Prevalence and factors associated with isoniazid mono-resistance and multi-drug resistance among new tuberculosis patients in Kampala.
Karenye, Kimani David
MetadataShow full item record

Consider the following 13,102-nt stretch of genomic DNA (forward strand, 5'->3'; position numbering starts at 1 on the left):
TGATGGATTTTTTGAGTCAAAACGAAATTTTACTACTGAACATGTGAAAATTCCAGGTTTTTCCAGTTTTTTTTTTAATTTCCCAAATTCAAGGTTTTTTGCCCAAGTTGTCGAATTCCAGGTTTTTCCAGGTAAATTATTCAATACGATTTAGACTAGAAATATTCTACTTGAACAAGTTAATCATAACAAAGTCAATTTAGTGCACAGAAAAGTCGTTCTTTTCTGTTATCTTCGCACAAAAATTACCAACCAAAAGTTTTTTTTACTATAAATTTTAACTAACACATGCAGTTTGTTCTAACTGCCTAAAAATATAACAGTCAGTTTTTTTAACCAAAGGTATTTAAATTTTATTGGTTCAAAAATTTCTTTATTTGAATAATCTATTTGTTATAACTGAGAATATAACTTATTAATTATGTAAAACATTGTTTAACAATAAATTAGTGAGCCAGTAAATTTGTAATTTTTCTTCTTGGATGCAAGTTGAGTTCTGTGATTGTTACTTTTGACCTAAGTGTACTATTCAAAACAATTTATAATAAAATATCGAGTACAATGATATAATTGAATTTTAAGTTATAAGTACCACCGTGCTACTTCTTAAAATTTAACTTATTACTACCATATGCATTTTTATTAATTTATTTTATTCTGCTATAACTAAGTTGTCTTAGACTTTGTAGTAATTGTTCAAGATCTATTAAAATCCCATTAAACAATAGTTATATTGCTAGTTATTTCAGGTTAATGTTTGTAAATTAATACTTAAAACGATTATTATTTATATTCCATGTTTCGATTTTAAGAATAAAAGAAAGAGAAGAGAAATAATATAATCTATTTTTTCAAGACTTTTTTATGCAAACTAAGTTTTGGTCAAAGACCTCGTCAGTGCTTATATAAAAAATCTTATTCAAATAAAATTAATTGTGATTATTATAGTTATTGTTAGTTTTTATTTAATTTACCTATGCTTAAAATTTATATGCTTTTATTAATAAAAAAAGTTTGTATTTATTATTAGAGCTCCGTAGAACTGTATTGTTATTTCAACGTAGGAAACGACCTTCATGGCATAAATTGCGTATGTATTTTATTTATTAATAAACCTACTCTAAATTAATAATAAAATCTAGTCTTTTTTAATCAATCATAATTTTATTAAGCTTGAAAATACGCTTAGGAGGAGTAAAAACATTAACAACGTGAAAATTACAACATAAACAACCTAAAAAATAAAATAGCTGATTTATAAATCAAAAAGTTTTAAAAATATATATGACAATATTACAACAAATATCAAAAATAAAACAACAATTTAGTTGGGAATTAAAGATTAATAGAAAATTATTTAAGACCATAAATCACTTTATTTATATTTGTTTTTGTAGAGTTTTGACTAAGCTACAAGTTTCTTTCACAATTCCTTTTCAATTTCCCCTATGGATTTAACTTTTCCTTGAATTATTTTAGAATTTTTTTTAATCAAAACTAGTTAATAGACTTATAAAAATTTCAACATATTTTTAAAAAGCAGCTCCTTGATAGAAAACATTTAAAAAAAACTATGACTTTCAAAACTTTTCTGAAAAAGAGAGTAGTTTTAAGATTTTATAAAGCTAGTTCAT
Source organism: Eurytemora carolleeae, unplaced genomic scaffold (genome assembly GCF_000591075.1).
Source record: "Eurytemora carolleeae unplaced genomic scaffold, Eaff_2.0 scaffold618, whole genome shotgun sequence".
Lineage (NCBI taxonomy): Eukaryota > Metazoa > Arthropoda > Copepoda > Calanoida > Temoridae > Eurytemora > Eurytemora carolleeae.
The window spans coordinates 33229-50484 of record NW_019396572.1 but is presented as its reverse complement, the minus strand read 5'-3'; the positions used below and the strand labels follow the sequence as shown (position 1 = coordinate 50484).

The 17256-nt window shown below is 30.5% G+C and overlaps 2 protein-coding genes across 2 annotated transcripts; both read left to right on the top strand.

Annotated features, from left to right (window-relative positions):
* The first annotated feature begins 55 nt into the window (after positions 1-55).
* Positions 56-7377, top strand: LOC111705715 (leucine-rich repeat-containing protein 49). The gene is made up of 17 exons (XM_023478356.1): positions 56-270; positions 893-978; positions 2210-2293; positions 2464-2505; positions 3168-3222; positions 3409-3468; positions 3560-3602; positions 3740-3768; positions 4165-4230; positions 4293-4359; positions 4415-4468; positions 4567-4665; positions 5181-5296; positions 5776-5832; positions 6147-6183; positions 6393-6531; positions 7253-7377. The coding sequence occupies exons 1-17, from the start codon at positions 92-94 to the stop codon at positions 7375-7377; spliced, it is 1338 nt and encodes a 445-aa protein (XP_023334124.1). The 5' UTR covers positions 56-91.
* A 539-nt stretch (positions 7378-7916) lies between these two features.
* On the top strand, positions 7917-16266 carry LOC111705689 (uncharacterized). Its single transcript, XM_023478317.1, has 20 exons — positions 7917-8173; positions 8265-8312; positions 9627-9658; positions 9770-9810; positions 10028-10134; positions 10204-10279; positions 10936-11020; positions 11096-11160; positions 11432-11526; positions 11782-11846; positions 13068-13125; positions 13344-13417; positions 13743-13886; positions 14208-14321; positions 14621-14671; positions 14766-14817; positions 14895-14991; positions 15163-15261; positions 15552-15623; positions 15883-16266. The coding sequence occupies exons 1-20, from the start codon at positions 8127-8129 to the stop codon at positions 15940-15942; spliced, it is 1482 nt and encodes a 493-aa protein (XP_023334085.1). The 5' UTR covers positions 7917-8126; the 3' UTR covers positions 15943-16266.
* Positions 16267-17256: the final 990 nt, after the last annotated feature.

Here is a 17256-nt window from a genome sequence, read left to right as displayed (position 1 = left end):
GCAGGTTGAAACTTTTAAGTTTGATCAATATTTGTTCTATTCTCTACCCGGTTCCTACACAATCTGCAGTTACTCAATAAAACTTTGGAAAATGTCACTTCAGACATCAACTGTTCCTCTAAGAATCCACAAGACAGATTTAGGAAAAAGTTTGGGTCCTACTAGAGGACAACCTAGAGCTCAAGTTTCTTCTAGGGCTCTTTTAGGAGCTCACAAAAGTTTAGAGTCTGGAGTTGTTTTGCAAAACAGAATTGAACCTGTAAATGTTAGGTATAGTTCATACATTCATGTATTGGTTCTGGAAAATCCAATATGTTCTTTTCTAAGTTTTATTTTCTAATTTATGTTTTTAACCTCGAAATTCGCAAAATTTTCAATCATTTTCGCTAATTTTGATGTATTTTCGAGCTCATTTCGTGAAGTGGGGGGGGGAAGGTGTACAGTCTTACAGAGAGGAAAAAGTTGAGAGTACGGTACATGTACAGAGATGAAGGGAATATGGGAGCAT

The cornerstone of TB management is at least a 6-month course of a combination of first line drugs. The increasing frequency of anti-TB drug resistance has been a major setback. It is necessary that we prevent further development of the resistance strains and optimize the available first line drugs or TB will become once again incurable. Because Isoniazid continues to have a prominent role in treatment regimens for TB disease and for LTBI, it is essential to understand what factors may be contributing to its resistance so that clinicians can make informed treatment decisions when evaluating these patients. Objectives To determine the prevalence and factors associated with INH mono-resistance and Multi-drug resistance among the new tuberculosis patients attending the CWRU-MU Research collaboration clinic between 2002- 2012 in Kampala District. Methods This study involved two study designs; a baseline cross-sectional and a case-control study nested in an established KCHS cohort from the CWRU-MU Research Collaboration. New TB cases who had attended the clinic between January 2002 and December 2012 were considered. Cases had at least INH mono-resistance and controls had INH susceptible TB, in a ratio of 1 to 3. Factors associated with INH resistance at a level of p< 0.2 were considered for multivariate analysis. Results A total of 962 patients were considered for the prevalence study. INH mono-resistance prevalence was 5.2% (95% CI 3.8 – 6.6) and MDR 0.9 % (95% CI 0.3 – 1.5). Among the 204 case-control patients, the Bantu with aOR of 0.37 (95% CI 0.13- 1.01) and the employed 2.37 (95% CI 1.05- 5.38) were associated with INH mono-resistance. HIV status of an individual was not associated with INH mono-resistance, aOR 1.03 (95% CI 0.44 – 2.42). Conclusion The prevalences of INH resistance and MDR TB are relatively low and have not changed significantly over time in Kampala. Neither INH resistance nor MDR TB was associated with HIV infection. Only the employed and Bantu tribe were associated with INH mono-resistance. Molecular epidemiological studies to assess the genetic disparities among the Ugandan tribes need to be carried in order to identify the different genetic markers.